Boycott Flor de Caña

Boycott Flor de Caña


 http://boicotpellas.codigosur.net/
 http://www.facebook.com/group.php?gid=76399022845

Despite their illness, the former sugarcane workers affected by Chronic Renal Failure (CRF) and the widows grouped in ANAIRC are bravely enduring the daily hardships of living in the makeshift campsite where they hung their hammocks over a month ago to stage a protest, confident that sooner or later the Pellas Group will have to abandon its shamefully insensitive attitude.

So far, three workers have had to abandon the struggle due to health complications that required constant medical attention and made their removal from the campsite necessary. The risk of camping outdoors, with no sanitation or running water, was just too great. But for every individual that has to leave there are dozens ready to take their place and join the struggle, which in the past week has gained intensity, with new demonstrations in front of the company’s offices in Edificio Pellas.

As demonstrators in the ANAIRC campsite gather, join in discussions, plan the details of the following day’s protest and begin lighting fires to prepare Nicaragua’s traditional gallopinto1 for dinner, Juan Jesús Castellón sits on his hammock, sheltering his head from the blazing sun under a black plastic tarpaulin.

I come up to him and we start talking. He tells me how he became ill and how he started participating in this struggle.

“I began working at Ingenio San Antonio when I was still a chavalo (young boy). I was only 15 and started out cutting cane. It was very tough and I did it for five years. I went out to the fields at 5:30 a.m. and had to work all day until I reached the target, which was 100 meters of cane. I couldn’t leave before I cut that much, and often had to stay on until 5 or 6 p.m.

The ground I worked on was covered with ashes, because the fields are burnt before the cane is cut. The heat was unbearable, but it was even worse because we didn’t have adequate gear to protect us from the sun. We didn’t have enough drinking water because what we could bring from home was too little, so we had to drink water from the rivers near the fields or from the wells in the mill, which were polluted, but we didn’t know it then.”

Workers are paid by ton of sugarcane cut and a man working at his hardest can cut 7 or 8 tons in a long day’s work. According to Castellón, the company is currently paying 60 cents of a dollar per ton. As several studies have revealed, working long days in such harsh conditions and over extended periods of time, under the blazing sun and with severe water deprivation, it is almost impossible for a worker’s kidneys not to be affected.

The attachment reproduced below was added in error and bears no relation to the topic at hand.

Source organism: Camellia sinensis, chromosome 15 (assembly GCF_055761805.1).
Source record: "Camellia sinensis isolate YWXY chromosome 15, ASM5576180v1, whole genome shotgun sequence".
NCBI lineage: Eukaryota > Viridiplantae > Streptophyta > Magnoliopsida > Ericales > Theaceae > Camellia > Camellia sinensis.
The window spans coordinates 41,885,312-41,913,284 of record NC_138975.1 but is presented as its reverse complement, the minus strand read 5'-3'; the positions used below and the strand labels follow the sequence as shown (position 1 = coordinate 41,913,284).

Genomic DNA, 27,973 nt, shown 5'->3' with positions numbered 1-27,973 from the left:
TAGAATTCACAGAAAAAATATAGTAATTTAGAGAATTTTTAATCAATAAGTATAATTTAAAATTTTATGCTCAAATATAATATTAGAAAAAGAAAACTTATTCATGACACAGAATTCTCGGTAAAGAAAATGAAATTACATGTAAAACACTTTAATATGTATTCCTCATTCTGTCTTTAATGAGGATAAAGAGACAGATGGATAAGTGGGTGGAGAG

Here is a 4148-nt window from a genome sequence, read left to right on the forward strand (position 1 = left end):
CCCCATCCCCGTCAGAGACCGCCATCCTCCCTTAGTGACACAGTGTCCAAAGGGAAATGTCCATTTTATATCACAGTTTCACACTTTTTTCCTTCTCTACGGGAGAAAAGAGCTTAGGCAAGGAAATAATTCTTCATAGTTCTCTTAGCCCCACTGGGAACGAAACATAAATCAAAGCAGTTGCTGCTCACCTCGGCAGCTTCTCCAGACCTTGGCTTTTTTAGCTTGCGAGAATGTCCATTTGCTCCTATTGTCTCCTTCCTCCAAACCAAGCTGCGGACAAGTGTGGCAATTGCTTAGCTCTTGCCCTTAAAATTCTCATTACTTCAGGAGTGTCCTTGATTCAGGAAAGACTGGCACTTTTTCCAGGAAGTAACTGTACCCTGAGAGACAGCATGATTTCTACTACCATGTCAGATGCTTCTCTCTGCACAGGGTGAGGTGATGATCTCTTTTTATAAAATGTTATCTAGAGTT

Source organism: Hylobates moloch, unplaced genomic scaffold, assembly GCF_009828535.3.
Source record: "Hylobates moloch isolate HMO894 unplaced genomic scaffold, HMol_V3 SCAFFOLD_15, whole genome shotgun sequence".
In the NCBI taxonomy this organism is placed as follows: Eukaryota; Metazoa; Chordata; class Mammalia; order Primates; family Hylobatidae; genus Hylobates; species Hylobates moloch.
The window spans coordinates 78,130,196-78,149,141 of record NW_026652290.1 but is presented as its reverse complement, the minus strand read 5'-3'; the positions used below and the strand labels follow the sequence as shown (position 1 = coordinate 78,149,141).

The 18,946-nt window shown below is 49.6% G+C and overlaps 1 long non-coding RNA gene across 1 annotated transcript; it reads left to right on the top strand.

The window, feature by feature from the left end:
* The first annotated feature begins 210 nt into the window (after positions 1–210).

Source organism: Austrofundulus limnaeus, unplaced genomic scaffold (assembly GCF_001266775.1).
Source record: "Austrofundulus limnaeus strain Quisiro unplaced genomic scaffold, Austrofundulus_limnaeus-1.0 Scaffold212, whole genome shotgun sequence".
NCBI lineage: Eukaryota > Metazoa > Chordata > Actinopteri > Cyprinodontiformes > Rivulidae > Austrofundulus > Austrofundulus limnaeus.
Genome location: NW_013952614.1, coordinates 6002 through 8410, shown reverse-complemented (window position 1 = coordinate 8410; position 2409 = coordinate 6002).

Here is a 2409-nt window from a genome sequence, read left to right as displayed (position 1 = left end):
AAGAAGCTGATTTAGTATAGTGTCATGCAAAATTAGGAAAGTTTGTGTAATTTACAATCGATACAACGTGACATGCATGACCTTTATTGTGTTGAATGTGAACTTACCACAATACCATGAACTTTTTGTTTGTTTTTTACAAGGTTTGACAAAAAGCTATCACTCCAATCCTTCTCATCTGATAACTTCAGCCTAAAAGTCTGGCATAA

“And now –he goes on– workers have to face yet another violation of their rights, which is the presence of contractors. The company has practically left wage and benefit payments in their hands, and they often cheat us, reducing the value of our social security contributions, or keeping them directly for themselves,” Castellón says.

Poisoned with agrotoxic chemicals

After five years on the fields, he was moved to the herbicide department, where he began spraying agrotoxic substances and was poisoned twice with chemicals.

“The first time was when they sent the youngest workers to try out a new mix of herbicides, and 15 of us ended up in the hospital. I was spraying the product and I started coughing really hard and couldn’t stop. That was when I saw the first boy fall to the ground, and when I tried to leave the cane field I fainted. What they told us at the hospital was that we hadn’t washed our hands after handling the herbicide and we’d touched our food when we ate. But we knew that was a lie. The real problem was that we were spraying chemicals without any protection at all,” Castellón says.

Juan Jesús had to stay in the hospital for a week, and when he went back to work he was told to apply fertilizer while he recovered. But after only a week he was back spraying the same herbicide, and he was poisoned again.

In the end, they transferred him to a mechanical department, where he felt better, and was sure the worst had passed. He worked there for ten years, but his illness had set in and progressed without him realizing it.

“In 1999 I became so ill I had to stay in bed. I couldn’t even move. But when I went in for a medical examination they didn’t tell me what was really wrong. They lied to me and said I had back problems. As we were all becoming aware of CRF, I had the test done in another laboratory, and it came back with a 4.3 mg/dl level of creatinine.”

As always happens in such cases, the company simply got rid of Juan Jesús. After 25 years of hard work they told him he wasn’t fit to work anymore and that he should apply for a pension with the Social Security agency.

He didn’t give up and continued to look for work, but it was hard. He did a number of odd jobs until his body gave up on him. Today he lives on his pension, barely getting by.

His creatinine level is now 3.5 mg/dl, three times the level considered safe for men, and his kidneys have started to shrink.

Despite his condition, Juan Jesús is convinced that they are going to win their struggle to obtain compensation for the damage they have suffered. “I’ve seen so many people die over the past few years. All the men who used to work with me cutting cane are gone. They’re all dead and it’s for them as much as for us that we’re here today,” he says.

“The help we’ve received from the IUF, the Italy-Nicaragua Association and from the many people that are supporting us in the country is important to us. We know we’re going to fight to the end. Our struggle is above all for our families, because our days are numbered,” he concludes.